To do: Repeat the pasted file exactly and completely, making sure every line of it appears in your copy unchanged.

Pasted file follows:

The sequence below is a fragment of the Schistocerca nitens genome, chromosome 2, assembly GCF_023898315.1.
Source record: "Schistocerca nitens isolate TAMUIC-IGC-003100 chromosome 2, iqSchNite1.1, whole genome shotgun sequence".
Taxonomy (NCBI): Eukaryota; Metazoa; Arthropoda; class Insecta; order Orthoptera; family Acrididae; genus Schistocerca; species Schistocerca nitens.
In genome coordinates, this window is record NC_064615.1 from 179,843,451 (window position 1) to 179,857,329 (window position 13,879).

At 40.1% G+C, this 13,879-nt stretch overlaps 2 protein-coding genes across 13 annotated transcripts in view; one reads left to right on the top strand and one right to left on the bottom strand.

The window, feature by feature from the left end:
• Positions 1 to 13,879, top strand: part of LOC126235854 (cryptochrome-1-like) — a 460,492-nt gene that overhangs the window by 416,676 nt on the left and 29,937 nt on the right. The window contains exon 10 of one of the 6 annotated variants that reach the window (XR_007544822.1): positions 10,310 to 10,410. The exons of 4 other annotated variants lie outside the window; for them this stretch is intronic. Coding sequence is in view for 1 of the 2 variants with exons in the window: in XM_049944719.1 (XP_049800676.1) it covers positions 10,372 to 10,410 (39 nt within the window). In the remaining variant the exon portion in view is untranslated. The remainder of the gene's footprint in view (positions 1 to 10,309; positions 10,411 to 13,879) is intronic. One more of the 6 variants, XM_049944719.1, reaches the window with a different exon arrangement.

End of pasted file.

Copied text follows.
The sequence below is a fragment of the Schistocerca nitens genome, chromosome 2, assembly GCF_023898315.1.
Source record: "Schistocerca nitens isolate TAMUIC-IGC-003100 chromosome 2, iqSchNite1.1, whole genome shotgun sequence".
Taxonomy (NCBI): Eukaryota; Metazoa; Arthropoda; class Insecta; order Orthoptera; family Acrididae; genus Schistocerca; species Schistocerca nitens.
In genome coordinates, this window is record NC_064615.1 from 179,843,451 (window position 1) to 179,857,329 (window position 13,879).

At 40.1% G+C, this 13,879-nt stretch overlaps 2 protein-coding genes across 13 annotated transcripts in view; one reads left to right on the top strand and one right to left on the bottom strand.

The window, feature by feature from the left end:
• Positions 1 to 13,879, top strand: part of LOC126235854 (cryptochrome-1-like) — a 460,492-nt gene that overhangs the window by 416,676 nt on the left and 29,937 nt on the right. The window contains exon 10 of one of the 6 annotated variants that reach the window (XR_007544822.1): positions 10,310 to 10,410. The exons of 4 other annotated variants lie outside the window; for them this stretch is intronic. Coding sequence is in view for 1 of the 2 variants with exons in the window: in XM_049944719.1 (XP_049800676.1) it covers positions 10,372 to 10,410 (39 nt within the window). In the remaining variant the exon portion in view is untranslated. The remainder of the gene's footprint in view (positions 1 to 10,309; positions 10,411 to 13,879) is intronic. One more of the 6 variants, XM_049944719.1, reaches the window with a different exon arrangement.